Hepatitis C (HCV) is the most prevalent liver disease in the world. According to the Center for Disease Control (CDC), 20-30% of people with chronic hepatitis C will actually face life-threatening symptoms. Astoundingly, unidentified sources of infection account for a large percentage of Hepatitis C cases. Most of these unidentified sources are believed to be the result of contact with contaminated blood, the virus's primary mode of transmission. However, of those that are not attributed to blood to blood contact, some unknown cases may possibly be the consequence of salivary transmission. While other body fluids may rightfully raise some concern, such as urine, semen, and vaginal fluids, studies show that these substances must contain traces of infected blood for contamination to take place.
Although the virus's physical measurements are tiny, its concentration is intense. In fact, compared to HIV, the concentration of the Hepatitis C virus in one drop of infected blood is much higher. Unlike HIV and other viruses, direct or indirect contact with contaminated blood (such as a toothbrush) yields the Hepatitis C virus transmissible. As a precaution, individuals with HCV are asked not to share personal items where traces of their contaminated blood may remain.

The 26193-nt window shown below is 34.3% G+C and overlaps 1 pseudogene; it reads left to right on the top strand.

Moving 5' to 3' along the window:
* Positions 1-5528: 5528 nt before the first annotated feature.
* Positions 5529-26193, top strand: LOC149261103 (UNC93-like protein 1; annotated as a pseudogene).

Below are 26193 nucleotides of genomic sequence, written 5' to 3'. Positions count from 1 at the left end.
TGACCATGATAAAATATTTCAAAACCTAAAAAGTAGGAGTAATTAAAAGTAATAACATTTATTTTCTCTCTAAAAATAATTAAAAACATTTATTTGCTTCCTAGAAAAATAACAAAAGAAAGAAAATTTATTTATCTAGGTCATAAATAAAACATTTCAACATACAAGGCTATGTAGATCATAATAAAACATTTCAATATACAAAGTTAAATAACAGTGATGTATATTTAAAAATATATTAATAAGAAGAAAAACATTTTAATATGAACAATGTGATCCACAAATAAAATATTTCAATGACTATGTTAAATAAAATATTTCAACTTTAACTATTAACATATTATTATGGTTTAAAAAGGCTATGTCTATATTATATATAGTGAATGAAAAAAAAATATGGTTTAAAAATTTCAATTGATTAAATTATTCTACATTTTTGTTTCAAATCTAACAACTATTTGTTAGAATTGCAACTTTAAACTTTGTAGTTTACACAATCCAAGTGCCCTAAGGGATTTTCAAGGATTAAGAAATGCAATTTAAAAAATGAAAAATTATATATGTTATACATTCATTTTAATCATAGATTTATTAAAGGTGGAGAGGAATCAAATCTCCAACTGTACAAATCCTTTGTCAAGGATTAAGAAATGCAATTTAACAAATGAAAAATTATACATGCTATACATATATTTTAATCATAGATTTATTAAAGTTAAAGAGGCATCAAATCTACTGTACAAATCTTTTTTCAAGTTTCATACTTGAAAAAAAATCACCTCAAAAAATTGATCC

Despite continued uncertainty, some researchers have found evidence in support of HCV being transmitted via saliva. That is, if it's under the right circumstances. For instance, recent research shows that Hepatitis C is only found in the saliva of individuals with high viral loads. It may be possible for individuals with high viral loads to transmit the Hepatitis C virus through kissing, but the exact risk involved has yet to be determined. Research shows that both people would need to have gum disease in order for transmission to occasion.
Click here to learn more about the potential to transmit Hepatitis C through salivary contact.